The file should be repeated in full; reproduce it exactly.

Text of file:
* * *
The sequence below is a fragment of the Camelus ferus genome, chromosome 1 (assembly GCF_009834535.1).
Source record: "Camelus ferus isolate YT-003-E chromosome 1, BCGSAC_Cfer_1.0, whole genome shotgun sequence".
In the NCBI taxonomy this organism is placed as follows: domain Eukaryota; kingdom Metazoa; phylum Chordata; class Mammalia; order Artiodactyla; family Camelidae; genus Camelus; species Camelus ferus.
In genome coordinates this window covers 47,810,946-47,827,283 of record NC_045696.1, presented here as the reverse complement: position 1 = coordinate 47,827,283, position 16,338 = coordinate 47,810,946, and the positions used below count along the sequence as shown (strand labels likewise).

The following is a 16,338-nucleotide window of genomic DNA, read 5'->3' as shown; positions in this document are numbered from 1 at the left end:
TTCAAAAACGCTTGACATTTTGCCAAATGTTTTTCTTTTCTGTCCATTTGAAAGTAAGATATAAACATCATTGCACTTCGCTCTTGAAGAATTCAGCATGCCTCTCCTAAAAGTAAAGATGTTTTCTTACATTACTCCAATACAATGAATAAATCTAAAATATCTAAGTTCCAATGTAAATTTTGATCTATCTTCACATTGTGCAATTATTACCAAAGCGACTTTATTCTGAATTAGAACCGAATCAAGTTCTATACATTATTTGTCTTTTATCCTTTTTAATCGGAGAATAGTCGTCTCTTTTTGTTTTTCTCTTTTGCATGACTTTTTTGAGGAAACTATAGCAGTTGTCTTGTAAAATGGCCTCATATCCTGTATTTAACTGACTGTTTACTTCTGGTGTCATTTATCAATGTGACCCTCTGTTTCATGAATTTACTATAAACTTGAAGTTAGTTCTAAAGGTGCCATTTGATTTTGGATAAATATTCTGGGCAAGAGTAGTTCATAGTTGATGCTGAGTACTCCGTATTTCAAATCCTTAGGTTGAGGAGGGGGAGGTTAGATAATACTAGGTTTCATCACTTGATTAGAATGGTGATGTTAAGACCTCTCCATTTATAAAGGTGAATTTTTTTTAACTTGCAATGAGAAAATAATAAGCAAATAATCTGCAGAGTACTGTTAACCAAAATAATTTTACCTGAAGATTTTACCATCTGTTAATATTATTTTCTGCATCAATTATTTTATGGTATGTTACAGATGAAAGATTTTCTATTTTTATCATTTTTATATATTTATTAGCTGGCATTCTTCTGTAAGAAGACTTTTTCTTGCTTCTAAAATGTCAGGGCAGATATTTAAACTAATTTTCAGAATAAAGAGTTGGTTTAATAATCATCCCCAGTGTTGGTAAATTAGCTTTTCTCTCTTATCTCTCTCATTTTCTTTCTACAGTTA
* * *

The sequence below is a fragment of the Camelus ferus genome, chromosome 1 (assembly GCF_009834535.1).
Source record: "Camelus ferus isolate YT-003-E chromosome 1, BCGSAC_Cfer_1.0, whole genome shotgun sequence".
In the NCBI taxonomy this organism is placed as follows: domain Eukaryota; kingdom Metazoa; phylum Chordata; class Mammalia; order Artiodactyla; family Camelidae; genus Camelus; species Camelus ferus.
In genome coordinates this window covers 47,810,946-47,827,283 of record NC_045696.1, presented here as the reverse complement: position 1 = coordinate 47,827,283, position 16,338 = coordinate 47,810,946, and the positions used below count along the sequence as shown (strand labels likewise).

The following is a 16,338-nucleotide window of genomic DNA, read 5'->3' as shown; positions in this document are numbered from 1 at the left end:
TTCAAAAACGCTTGACATTTTGCCAAATGTTTTTCTTTTCTGTCCATTTGAAAGTAAGATATAAACATCATTGCACTTCGCTCTTGAAGAATTCAGCATGCCTCTCCTAAAAGTAAAGATGTTTTCTTACATTACTCCAATACAATGAATAAATCTAAAATATCTAAGTTCCAATGTAAATTTTGATCTATCTTCACATTGTGCAATTATTACCAAAGCGACTTTATTCTGAATTAGAACCGAATCAAGTTCTATACATTATTTGTCTTTTATCCTTTTTAATCGGAGAATAGTCGTCTCTTTTTGTTTTTCTCTTTTGCATGACTTTTTTGAGGAAACTATAGCAGTTGTCTTGTAAAATGGCCTCATATCCTGTATTTAACTGACTGTTTACTTCTGGTGTCATTTATCAATGTGACCCTCTGTTTCATGAATTTACTATAAACTTGAAGTTAGTTCTAAAGGTGCCATTTGATTTTGGATAAATATTCTGGGCAAGAGTAGTTCATAGTTGATGCTGAGTACTCCGTATTTCAAATCCTTAGGTTGAGGAGGGGGAGGTTAGATAATACTAGGTTTCATCACTTGATTAGAATGGTGATGTTAAGACCTCTCCATTTATAAAGGTGAATTTTTTTTAACTTGCAATGAGAAAATAATAAGCAAATAATCTGCAGAGTACTGTTAACCAAAATAATTTTACCTGAAGATTTTACCATCTGTTAATATTATTTTCTGCATCAATTATTTTATGGTATGTTACAGATGAAAGATTTTCTATTTTTATCATTTTTATATATTTATTAGCTGGCATTCTTCTGTAAGAAGACTTTTTCTTGCTTCTAAAATGTCAGGGCAGATATTTAAACTAATTTTCAGAATAAAGAGTTGGTTTAATAATCATCCCCAGTGTTGGTAAATTAGCTTTTCTCTCTTATCTCTCTCATTTTCTTTCTACAGTTA